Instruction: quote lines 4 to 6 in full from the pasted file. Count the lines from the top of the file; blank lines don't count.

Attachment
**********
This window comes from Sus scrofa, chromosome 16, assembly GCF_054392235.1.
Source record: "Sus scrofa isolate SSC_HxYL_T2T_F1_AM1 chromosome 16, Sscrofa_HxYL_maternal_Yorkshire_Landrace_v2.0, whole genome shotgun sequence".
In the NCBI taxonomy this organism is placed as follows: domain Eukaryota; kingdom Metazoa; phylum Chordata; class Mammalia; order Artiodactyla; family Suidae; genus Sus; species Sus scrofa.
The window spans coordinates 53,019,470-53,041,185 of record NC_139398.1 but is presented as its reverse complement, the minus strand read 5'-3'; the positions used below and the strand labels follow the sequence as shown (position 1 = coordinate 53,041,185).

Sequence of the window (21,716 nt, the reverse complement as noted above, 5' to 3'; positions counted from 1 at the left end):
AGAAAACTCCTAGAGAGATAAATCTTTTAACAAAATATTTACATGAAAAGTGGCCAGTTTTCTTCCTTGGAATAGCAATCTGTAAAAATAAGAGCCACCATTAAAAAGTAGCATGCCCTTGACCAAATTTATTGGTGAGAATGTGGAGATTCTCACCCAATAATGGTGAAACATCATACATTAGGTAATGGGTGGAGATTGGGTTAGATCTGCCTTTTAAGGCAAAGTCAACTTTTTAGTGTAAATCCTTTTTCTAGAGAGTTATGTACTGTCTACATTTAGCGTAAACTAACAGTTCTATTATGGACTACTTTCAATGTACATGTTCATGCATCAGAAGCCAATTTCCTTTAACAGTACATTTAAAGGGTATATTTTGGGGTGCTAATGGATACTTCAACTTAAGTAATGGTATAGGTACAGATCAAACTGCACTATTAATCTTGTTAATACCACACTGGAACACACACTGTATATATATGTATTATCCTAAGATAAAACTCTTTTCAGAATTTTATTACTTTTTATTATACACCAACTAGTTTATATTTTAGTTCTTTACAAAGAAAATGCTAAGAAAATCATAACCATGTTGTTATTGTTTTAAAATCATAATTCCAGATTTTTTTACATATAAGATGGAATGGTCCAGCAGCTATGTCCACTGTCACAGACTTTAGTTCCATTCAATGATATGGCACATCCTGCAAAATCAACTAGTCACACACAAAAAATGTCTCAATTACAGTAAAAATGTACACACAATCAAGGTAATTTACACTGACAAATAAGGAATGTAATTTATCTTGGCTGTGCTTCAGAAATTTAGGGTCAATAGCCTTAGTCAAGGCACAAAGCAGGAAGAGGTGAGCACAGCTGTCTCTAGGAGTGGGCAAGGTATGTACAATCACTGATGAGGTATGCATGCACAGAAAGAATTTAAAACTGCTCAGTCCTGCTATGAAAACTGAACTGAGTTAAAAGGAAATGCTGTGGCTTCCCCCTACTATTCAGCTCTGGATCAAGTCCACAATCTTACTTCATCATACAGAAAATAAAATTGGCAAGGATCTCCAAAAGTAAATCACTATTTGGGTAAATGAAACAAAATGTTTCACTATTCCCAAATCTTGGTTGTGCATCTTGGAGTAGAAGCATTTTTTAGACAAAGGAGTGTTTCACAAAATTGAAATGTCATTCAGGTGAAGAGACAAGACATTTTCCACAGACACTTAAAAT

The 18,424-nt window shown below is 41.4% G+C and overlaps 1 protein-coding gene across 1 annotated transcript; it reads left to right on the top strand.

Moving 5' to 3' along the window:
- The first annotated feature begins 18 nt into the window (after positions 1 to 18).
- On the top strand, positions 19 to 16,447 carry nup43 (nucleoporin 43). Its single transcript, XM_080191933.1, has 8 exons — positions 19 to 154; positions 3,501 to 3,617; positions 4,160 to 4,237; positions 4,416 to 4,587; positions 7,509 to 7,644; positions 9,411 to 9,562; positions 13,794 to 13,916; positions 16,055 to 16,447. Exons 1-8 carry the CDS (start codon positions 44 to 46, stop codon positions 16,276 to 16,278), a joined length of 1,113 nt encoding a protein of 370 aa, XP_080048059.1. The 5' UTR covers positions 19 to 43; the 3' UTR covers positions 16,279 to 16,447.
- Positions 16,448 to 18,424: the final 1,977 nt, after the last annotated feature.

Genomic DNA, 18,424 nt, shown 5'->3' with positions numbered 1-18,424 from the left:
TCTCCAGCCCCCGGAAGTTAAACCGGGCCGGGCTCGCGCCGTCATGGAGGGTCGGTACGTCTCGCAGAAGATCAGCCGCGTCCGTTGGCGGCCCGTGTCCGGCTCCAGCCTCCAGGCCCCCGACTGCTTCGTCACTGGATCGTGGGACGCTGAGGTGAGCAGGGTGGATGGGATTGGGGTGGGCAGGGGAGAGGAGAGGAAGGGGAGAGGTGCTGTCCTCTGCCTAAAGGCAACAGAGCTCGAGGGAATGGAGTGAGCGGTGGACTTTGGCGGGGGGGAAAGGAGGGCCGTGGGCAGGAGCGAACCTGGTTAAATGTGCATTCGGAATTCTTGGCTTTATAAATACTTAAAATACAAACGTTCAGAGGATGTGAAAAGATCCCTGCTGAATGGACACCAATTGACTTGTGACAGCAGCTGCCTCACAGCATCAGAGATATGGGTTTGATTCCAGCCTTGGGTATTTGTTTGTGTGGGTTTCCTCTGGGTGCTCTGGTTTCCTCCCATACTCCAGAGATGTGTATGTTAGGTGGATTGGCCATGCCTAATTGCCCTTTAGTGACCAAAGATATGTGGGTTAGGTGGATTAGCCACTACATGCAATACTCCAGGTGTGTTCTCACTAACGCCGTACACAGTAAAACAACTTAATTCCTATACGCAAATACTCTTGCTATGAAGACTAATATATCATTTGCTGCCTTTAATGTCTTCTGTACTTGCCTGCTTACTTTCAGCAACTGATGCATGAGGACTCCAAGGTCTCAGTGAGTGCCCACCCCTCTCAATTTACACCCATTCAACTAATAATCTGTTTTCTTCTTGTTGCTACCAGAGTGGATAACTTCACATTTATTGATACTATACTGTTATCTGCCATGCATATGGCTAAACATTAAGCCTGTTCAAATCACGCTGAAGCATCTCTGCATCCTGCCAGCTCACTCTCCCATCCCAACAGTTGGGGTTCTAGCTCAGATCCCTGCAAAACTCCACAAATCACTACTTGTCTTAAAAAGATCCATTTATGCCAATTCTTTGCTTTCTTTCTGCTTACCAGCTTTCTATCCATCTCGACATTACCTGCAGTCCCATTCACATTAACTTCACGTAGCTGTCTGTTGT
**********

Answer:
The window spans coordinates 53,019,470-53,041,185 of record NC_139398.1 but is presented as its reverse complement, the minus strand read 5'-3'; the positions used below and the strand labels follow the sequence as shown (position 1 = coordinate 53,041,185).

Sequence of the window (21,716 nt, the reverse complement as noted above, 5' to 3'; positions counted from 1 at the left end):
AGAAAACTCCTAGAGAGATAAATCTTTTAACAAAATATTTACATGAAAAGTGGCCAGTTTTCTTCCTTGGAATAGCAATCTGTAAAAATAAGAGCCACCATTAAAAAGTAGCATGCCCTTGACCAAATTTATTGGTGAGAATGTGGAGATTCTCACCCAATAATGGTGAAACATCATACATTAGGTAATGGGTGGAGATTGGGTTAGATCTGCCTTTTAAGGCAAAGTCAACTTTTTAGTGTAAATCCTTTTTCTAGAGAGTTATGTACTGTCTACATTTAGCGTAAACTAACAGTTCTATTATGGACTACTTTCAATGTACATGTTCATGCATCAGAAGCCAATTTCCTTTAACAGTACATTTAAAGGGTATATTTTGGGGTGCTAATGGATACTTCAACTTAAGTAATGGTATAGGTACAGATCAAACTGCACTATTAATCTTGTTAATACCACACTGGAACACACACTGTATATATATGTATTATCCTAAGATAAAACTCTTTTCAGAATTTTATTACTTTTTATTATACACCAACTAGTTTATATTTTAGTTCTTTACAAAGAAAATGCTAAGAAAATCATAACCATGTTGTTATTGTTTTAAAATCATAATTCCAGATTTTTTTACATATAAGATGGAATGGTCCAGCAGCTATGTCCACTGTCACAGACTTTAGTTCCATTCAATGATATGGCACATCCTGCAAAATCAACTAGTCACACACAAAAAATGTCTCAATTACAGTAAAAATGTACACACAATCAAGGTAATTTACACTGACAAATAAGGAATGTAATTTATCTTGGCTGTGCTTCAGAAATTTAGGGTCAATAGCCTTAGTCAAGGCACAAAGCAGGAAGAGGTGAGCACAGCTGTCTCTAGGAGTGGGCAAGGTATGTACAATCACTGATGAGGTATGCATGCACAGAAAGAATTTAAAACTGCTCAGTCCTGCTATGAAAACTGAACTGAGTTAAAAGGAAATGCTGTGGCTTCCCCCTACTATTCAGCTCTGGATCAAGTCCACAATCTTACTTCATCATACAGAAAATAAAATTGGCAAGGATCTCCAAAAGTAAATCACTATTTGGGTAAATGAAACAAAATGTTTCACTATTCCCAAATCTTGGTTGTGCATCTTGGAGTAGAAGCATTTTTTAGACAAAGGAGTGTTTCACAAAATTGAAATGTCATTCAGGTGAAGAGACAAGACATTTTCCACAGACACTTAAAAT